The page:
6. Stay calm. There’s a good chance that at some point, your teen might trigger an emotion in you. Whether it’s their decision to not go to college right away or their dating choices, teens can make their parents upset from time to time. If this happens in a conversation with your teen, it’s important to stay cool. You can always talk through your feelings with your spouse later or even talk to your teen about how you feel in another conversation (not in the heat of the moment when triggered).


If you are wanting to help your teen communicate their thoughts and feelings to you, try the suggestions listed above.


When You Suspect Mental Illness


In some cases, you might recognize that your teen is feeling depressed, anxious, or even suicidal. If your teen remains quiet, isolated, withdrawn, and unresponsive to your attempts to communicate, you might wonder if your teen is experiencing depression. Or for other teens, perhaps they are sharing their lives with you, including the fact that they are experiencing anxiety and even panic attacks. In these situations, there may be a few additional steps to ensure your teen’s emotional and psychological safety and wellbeing. For instance:


1. Find a therapist that specializes in adolescence. A therapist who specializes in adolescence will know how to create a positive and emotionally safe relationship with your teen. This will not only create the foundation for supporting your teen through any symptoms of mental illness they may be experiencing but will also facilitate developing a long-term plan for overcoming any mental illness.


2. Become an active participant. Let your teen know that you will be actively involved. This can ease the feeling of your teen having to go through this alone. For instance, the thought of therapy itself might provoke anxiety for some teens. Communicate that you will accompany your teen each step of the way.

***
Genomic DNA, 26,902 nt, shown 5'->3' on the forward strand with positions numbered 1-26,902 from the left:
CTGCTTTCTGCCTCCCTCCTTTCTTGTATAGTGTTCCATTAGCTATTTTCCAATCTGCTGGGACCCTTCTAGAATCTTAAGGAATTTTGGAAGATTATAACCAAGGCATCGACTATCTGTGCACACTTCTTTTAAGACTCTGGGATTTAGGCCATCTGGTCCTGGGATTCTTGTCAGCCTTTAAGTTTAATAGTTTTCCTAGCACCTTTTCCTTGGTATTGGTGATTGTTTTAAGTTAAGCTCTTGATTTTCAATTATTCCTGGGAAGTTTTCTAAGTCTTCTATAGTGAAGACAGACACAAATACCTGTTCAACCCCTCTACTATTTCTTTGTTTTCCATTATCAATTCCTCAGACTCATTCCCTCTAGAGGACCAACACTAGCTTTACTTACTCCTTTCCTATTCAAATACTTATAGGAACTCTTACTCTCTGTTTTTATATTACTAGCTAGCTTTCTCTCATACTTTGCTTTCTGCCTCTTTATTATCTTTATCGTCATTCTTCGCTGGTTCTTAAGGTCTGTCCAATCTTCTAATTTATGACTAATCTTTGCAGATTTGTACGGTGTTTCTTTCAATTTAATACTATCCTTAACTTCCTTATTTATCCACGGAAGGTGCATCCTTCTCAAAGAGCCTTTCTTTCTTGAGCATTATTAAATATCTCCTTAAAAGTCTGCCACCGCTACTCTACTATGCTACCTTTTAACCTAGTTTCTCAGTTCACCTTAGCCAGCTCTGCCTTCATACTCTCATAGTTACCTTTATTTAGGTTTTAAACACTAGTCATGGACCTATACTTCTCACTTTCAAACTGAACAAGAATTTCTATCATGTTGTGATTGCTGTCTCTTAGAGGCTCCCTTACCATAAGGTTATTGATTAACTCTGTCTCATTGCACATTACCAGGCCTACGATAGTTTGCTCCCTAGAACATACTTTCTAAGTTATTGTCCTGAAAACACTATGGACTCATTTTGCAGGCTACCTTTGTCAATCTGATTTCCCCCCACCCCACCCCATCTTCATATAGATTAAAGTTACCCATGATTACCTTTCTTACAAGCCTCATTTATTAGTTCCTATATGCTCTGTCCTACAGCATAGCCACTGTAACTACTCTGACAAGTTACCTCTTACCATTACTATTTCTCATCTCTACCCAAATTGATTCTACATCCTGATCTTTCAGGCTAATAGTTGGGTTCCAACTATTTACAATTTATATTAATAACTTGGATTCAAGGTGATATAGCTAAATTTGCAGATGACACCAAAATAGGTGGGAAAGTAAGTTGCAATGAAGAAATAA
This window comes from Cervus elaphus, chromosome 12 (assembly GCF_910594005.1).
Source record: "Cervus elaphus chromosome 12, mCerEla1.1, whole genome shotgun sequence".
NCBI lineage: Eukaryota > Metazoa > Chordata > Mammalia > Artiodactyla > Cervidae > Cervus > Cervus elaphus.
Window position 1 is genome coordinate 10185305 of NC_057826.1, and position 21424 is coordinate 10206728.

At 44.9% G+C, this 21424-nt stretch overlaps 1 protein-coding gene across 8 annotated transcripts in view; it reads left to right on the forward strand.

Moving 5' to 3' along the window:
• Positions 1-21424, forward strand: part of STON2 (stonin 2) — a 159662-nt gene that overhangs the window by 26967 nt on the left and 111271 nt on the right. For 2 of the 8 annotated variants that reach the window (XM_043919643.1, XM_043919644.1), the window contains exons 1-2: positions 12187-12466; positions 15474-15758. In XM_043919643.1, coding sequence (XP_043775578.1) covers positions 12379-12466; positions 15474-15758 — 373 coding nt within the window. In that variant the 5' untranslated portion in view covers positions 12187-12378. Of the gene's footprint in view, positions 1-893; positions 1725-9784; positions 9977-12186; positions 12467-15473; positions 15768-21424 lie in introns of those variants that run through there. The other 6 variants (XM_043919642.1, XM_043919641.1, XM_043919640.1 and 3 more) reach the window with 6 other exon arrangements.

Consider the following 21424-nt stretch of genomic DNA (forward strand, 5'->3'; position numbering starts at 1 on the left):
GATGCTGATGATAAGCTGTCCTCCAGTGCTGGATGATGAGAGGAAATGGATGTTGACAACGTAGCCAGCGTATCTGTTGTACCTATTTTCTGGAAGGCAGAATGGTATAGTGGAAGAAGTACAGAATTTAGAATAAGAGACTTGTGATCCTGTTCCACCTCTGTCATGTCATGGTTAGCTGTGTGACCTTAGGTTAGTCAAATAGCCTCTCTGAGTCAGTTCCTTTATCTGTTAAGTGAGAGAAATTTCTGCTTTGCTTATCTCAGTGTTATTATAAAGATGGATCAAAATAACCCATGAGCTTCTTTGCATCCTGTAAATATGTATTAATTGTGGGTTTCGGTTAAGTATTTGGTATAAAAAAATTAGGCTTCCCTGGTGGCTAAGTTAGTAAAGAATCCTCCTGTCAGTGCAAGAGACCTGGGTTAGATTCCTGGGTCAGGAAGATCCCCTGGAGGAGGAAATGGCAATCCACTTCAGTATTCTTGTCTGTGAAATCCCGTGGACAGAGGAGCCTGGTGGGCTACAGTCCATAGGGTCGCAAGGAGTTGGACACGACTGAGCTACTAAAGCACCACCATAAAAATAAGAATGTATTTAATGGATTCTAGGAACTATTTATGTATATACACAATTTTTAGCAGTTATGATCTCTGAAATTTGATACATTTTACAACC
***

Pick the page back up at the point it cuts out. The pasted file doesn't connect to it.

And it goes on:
3. Look for local and online resources. If your teen is having a hard time talking about depression, anxiety, or suicidal thoughts, know that there are many websites online where teens talk about their mental illness. This might support your teen in feeling like they are not alone. In addition to websites, your teen might be open to participating in a support group where teens with the same issue are talking about how to manage and overcome what they’re going through.


4. Let your teen know you love them. One of the challenges with mental illness, especially during adolescence, is that teens might begin to feel like an outsider. They might feel stigmatized, or worse, be teased by others. To help your teen’s emotional wellbeing, continue to communicate your love and acceptance for your teen.


In Conclusion

These are suggestions for helping your teen communicate with you so that they open up about their thoughts and feelings. Furthermore, communication becomes more important when your teen is facing mental illness. The above suggestions can help parents with supporting their teen through the challenges of depression, anxiety, or another type of mental illness.